Compensation - Obtaining information and giving advice

7. Obtaining information and giving advice

7.1 NDIA may give advice to a person who has suffered an injury

A person who has suffered an injury and is considering a compensation settlement or other agreement that might be relevant to the NDIS may seek advice from the NDIA on the likely compensation reduction amount (External website) (external), or elements of the likely compensation reduction amount that would apply to the settlement or agreement.

No action lies against the NDIA or any officer in respect of advice given as outlined above (rules 3.8 and 3.9 of the Compensation Rules).

7.2 NDIA has power to obtain information

For the purpose of undertaking the functions set out in this Operational Guideline, it is important for the NDIA to obtain information relating to compensation received or given up by a participant or prospective participant.

The NDIA has power to require persons, including participants, prospective participants and third parties to provide this information under the NDIS Act (sections 36, 53 and 55). See also Operational Guideline – Information Handling.

In some situations a participant will have received a compensation settlement under an agreement that requires the parties to keep the terms of the settlement confidential. If the NDIA requests information from a person about a compensation settlement and they resist responding because of a confidentiality clause the NDIA staff member must consult the Legal Services Branch for assistance. It is the NDIA’s general position that these non-disclosure and confidentiality clauses do not prevent the person from complying with the NDIA’s request.

7.3 Obtaining the required information

The NDIA will ask a prospective participant or participant with a compensation award or entitlement the following questions in order to obtain the basic information required to assess the effect of the compensation on reasonable and necessary supports.

Where compensation may have been awarded in the past the questions are:

  • Have you received compensation?
  • If the answer is ‘yes’, what event or injury occurred to bring about the compensation payment or payments? When did the injury occur?
  • Can you provide a diagnosis of functional assessment?
  • When was the compensation paid, or if was paid by way of regular payments, when did these payments start?
  • How much was the compensation or, if paid on a regular basis, how much is paid and how frequently?
  • Can you provide a breakdown of the proportion of the compensation amount which relates to future attendant care, equipment, therapy, loss of income, pain and suffering etc.?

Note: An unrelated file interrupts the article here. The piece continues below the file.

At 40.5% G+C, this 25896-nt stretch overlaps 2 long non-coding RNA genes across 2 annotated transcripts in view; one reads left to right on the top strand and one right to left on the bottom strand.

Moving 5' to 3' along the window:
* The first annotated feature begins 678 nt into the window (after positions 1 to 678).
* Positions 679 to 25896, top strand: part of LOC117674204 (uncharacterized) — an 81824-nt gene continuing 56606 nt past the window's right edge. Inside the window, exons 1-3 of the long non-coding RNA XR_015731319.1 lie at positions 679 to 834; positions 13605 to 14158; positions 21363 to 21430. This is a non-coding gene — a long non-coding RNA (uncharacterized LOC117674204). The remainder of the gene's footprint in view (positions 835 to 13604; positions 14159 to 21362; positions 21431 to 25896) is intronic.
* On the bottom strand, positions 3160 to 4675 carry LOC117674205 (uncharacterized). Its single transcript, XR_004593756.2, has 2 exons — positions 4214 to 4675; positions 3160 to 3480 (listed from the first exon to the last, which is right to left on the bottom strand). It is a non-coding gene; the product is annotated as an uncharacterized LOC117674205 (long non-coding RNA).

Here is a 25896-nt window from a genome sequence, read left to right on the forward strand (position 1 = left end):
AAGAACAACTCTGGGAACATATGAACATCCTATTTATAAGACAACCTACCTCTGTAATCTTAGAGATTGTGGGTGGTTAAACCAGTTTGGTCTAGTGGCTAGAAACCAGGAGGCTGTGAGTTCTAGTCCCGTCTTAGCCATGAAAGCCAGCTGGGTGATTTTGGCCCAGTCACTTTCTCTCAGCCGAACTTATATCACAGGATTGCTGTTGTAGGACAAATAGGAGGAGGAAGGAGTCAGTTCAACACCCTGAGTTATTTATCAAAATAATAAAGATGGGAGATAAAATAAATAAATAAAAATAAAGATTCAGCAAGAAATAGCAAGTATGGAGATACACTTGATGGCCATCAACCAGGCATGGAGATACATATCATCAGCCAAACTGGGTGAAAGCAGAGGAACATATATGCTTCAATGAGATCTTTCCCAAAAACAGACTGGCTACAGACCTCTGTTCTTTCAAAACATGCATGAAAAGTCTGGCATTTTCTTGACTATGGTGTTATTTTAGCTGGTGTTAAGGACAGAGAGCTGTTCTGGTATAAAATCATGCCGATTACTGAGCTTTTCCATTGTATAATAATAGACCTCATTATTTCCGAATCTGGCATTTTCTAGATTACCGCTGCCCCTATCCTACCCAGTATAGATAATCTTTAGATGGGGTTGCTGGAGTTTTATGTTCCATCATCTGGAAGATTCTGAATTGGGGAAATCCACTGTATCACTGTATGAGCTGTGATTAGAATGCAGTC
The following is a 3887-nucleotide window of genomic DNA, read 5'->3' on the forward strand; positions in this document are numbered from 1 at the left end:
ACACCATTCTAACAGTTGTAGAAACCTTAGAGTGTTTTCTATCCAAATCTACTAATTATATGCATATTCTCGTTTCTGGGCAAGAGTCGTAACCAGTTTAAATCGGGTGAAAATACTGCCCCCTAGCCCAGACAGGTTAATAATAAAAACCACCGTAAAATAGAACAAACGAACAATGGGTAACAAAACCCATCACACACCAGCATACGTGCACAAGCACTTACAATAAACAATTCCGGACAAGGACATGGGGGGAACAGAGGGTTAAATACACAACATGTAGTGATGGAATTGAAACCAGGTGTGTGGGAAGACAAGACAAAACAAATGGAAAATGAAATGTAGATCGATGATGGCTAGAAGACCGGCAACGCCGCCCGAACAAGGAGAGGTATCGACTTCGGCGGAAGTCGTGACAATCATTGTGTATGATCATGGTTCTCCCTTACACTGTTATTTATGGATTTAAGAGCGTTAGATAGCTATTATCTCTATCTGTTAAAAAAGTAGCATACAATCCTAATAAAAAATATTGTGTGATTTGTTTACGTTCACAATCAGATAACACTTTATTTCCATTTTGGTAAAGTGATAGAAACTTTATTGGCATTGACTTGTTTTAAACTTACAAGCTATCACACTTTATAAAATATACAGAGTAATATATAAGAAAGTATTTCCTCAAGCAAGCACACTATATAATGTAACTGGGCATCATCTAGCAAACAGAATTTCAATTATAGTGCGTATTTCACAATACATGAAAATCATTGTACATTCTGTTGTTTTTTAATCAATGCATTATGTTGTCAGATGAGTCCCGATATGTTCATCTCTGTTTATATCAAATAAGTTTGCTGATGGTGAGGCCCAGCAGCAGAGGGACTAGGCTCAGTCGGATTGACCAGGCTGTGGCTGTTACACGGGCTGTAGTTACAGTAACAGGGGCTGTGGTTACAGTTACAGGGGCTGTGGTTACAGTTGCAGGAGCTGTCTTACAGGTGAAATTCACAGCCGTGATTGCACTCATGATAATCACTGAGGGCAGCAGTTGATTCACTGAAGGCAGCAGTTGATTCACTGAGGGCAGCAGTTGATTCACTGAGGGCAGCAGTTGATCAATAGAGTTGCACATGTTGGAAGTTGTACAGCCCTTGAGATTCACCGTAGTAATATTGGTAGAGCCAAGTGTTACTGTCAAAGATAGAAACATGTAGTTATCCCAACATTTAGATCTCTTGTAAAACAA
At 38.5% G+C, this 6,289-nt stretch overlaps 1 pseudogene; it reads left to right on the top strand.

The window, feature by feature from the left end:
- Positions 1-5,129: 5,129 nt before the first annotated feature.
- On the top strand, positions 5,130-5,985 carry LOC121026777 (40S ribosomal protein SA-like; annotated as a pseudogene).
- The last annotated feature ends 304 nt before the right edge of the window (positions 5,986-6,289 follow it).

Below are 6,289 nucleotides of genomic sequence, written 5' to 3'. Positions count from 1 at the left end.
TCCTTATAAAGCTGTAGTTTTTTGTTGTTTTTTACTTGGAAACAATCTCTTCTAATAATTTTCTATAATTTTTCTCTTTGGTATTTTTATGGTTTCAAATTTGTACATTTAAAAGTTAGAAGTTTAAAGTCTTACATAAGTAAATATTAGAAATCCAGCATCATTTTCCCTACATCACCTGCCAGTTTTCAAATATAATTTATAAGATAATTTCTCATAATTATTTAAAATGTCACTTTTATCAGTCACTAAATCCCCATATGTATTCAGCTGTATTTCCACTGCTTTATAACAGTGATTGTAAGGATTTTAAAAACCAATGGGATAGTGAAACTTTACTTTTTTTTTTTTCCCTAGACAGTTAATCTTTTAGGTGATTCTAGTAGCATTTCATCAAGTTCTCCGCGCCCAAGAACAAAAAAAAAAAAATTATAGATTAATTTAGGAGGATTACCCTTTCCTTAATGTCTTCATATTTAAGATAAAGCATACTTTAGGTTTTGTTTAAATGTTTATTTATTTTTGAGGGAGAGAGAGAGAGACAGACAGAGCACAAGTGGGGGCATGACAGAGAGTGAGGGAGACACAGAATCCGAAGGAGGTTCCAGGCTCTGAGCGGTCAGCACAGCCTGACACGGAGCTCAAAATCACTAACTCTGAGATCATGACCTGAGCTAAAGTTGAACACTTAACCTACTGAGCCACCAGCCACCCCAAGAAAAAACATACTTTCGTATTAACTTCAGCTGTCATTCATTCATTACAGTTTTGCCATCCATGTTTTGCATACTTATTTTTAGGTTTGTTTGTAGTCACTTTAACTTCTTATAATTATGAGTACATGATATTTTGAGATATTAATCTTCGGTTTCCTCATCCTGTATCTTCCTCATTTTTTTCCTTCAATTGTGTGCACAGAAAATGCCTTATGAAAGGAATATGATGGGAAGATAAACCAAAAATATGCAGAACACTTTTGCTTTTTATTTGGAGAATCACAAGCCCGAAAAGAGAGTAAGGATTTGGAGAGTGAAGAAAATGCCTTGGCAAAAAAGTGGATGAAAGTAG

• What papers can you provide describing the compensation and what it covers?
  • If you have no papers, would there be a lawyer or other person who knows about the compensation? If so, would you be prepared to sign a paper asking the lawyer or other person to assist you by answering our questions and requests?
  • If there are no papers and no lawyer or other person involved, what did you understand the compensation to cover? How was it supposed to be used?
  • If the compensation was paid as a lump sum what has become of the funds? How have they been spent? How was the money invested?
  • Has Centrelink or any other organisation taken your compensation into account to reduce or suspend any social security or other government payments you would have otherwise been paid or to require a repayment of any kind?
  • Have you yourself paid for any supports or services because of your accident?

Where compensation has not yet been claimed the questions are:

  • What event or injury occurred to bring about the possible compensation payment?
  • What steps, if any, have you taken to obtain compensation?
  • If no steps have been taken as yet do you intend to claim compensation?
  • If the prospective participant or participant does not know, ask ‘Do you need more information in order to make a decision or would you rather just not pursue the matter?’
  • If the person does not intend to claim compensation ask ‘Why do you not intend to claim?’
  • If the matter is in the hands of a lawyer or other person will you sign an authority that allows the NDIA to discuss the matter with them?

If the reason for not claiming is an agreement between the prospective participant or participant and another person where the prospective participant or participant agrees not to claim, refer to NDIA may require a participant or prospective participant to take action to claim compensation and assess whether it was reasonable for the prospective participant or participant to enter into the agreement.

This page current as of
5 December 2018